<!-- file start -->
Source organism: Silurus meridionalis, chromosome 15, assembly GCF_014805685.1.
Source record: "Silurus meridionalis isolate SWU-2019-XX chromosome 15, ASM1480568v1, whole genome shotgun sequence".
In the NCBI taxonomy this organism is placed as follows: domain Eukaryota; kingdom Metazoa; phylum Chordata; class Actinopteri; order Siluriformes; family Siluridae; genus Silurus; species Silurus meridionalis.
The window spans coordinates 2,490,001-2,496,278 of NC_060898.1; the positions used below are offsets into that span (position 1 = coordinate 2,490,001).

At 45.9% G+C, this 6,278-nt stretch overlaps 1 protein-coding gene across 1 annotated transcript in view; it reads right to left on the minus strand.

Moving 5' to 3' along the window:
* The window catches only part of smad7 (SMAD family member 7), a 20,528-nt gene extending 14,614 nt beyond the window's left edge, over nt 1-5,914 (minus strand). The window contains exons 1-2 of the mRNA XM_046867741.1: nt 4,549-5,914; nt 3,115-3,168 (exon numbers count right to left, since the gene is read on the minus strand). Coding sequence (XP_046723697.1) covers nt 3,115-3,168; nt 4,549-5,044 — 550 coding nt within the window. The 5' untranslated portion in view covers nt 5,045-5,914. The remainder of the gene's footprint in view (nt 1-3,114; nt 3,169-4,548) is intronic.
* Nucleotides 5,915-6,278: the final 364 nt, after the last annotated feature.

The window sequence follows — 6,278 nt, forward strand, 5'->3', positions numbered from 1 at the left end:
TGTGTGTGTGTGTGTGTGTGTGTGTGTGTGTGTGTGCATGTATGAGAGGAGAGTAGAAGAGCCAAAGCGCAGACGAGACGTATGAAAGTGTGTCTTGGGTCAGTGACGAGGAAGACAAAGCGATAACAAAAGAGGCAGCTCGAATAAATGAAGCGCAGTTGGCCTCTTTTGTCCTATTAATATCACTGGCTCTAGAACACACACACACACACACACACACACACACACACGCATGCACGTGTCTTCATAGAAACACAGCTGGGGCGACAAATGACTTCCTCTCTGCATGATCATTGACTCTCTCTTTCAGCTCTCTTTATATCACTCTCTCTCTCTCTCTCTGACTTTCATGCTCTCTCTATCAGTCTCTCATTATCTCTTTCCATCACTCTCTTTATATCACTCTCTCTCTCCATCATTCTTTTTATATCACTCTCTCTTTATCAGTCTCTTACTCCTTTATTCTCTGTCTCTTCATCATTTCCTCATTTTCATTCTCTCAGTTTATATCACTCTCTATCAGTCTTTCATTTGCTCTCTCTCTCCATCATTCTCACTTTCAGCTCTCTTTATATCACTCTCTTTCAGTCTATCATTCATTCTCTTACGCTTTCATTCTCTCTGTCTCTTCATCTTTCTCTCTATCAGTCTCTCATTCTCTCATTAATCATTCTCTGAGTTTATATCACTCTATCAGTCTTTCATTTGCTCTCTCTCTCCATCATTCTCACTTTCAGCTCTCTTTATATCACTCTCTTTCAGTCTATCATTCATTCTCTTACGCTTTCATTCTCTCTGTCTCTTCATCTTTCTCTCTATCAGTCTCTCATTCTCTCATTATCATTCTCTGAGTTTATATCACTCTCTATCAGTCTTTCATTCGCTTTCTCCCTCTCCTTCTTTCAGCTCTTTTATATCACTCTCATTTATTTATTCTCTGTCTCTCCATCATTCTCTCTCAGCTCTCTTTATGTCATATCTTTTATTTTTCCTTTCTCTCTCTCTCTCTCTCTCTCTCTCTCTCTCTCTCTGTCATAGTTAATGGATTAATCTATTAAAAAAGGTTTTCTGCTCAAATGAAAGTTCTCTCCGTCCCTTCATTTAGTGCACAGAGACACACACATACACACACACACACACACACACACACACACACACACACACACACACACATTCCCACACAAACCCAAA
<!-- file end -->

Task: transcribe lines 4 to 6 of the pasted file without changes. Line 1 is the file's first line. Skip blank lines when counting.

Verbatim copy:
The window spans coordinates 2,490,001-2,496,278 of NC_060898.1; the positions used below are offsets into that span (position 1 = coordinate 2,490,001).

At 45.9% G+C, this 6,278-nt stretch overlaps 1 protein-coding gene across 1 annotated transcript in view; it reads right to left on the minus strand.

Moving 5' to 3' along the window: